We are excited to have our users co-create this site with us. We’ve laid the foundation, but this is only the first step of a much larger project. The momentum we received from yesterday alone is overwhelming and will carry us forward as we embark on the daunting task of realizing our vision.

We invite you to join us as we make the world a better place for those who venture to make the world a better place.

PS: We most definitely had some real victory dances on the dance floor at the afterparty!

 
 
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Earlier this week a team member noticed a missing document. We were entertaining the option of it being moved or accidentally deleted so I didn't think too much into it. Yesterday however, I noticed a very important internal document was missing. Upon further investigation it's as though these documents disappeared and there was no trace of them ever existing. We've been using a cloud-based tool to share and store our working files virtually.

Storing documents virtually, as opposed to on everyone's individual computers, facilitates better collaboration and document sharing. Instead of having to circulate attachments via email, we were able to effectively have many individuals work off the same document. Being a virtual team, this functionality aided us tremendously. Further, I thought it was more secure to work virtually; if someone's personal computer was attacked by a virus or hard-drive crashed, none of our documents would have been damaged, thus ensuring continuity and minimal disruption.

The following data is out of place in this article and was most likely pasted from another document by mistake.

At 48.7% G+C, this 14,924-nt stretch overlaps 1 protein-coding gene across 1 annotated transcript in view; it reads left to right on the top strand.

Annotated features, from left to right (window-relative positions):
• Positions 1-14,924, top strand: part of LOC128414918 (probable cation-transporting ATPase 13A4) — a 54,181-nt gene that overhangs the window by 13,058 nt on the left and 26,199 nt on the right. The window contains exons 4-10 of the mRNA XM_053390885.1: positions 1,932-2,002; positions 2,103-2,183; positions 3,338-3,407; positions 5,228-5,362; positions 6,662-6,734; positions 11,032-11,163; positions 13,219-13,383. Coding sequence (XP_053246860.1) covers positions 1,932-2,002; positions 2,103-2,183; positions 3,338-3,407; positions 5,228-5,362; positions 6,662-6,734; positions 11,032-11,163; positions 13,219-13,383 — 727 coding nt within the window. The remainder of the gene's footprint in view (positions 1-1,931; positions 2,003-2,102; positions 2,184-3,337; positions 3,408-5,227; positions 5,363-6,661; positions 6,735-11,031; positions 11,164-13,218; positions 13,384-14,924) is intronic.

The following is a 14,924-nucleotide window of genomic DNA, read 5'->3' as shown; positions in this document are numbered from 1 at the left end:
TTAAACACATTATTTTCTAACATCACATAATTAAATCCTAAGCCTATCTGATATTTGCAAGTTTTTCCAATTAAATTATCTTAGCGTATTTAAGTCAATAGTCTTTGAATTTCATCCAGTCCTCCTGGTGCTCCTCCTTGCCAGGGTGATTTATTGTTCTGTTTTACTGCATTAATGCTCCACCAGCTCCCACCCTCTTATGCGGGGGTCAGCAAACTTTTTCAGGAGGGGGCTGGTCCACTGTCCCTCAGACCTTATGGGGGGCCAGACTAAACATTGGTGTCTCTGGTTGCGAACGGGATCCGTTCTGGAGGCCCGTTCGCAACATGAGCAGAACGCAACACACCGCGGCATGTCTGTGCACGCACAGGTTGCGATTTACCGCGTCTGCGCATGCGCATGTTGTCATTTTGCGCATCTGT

Ironically enough, the "cloud" is often used to back-up files and serves as a safety-net. I was complacent and did not have the foresight to back-up files stored in a "safety-net" in another location.

I've contacted this company, and we have no idea if our account was compromised, if their system has a problem, or if it was human error on our part syncing the shared files. All I know is that we are missing a very important file that was not backed up.

Key lesson learned: Back-up your files regularly and in different locations.

Last night I experienced the same feeling that most students experience when they realize the document containing that research essay which took the entire semester to write cannot be retrieved because it was attacked by a malicious virus. I'm no longer in school and the stakes feel a bit higher in the real world.

Needless to say, to avoid myself from going completely insane and damaging my body with undue stress, I deliberately found ways to distract myself from the problem at hand. At this point there is really nothing I can do to recover those missing files, so stressing about the situation seems counterproductive. Remaining calm in stressful situations is not easy. Wasting valuable energy over a problem in which I have no control over is essentially giving this unfortunate situation more credit than it deserves... and for that reason, I am trying to embrace a forward-looking attitude to learn from this setback and accept that it is part of our journey.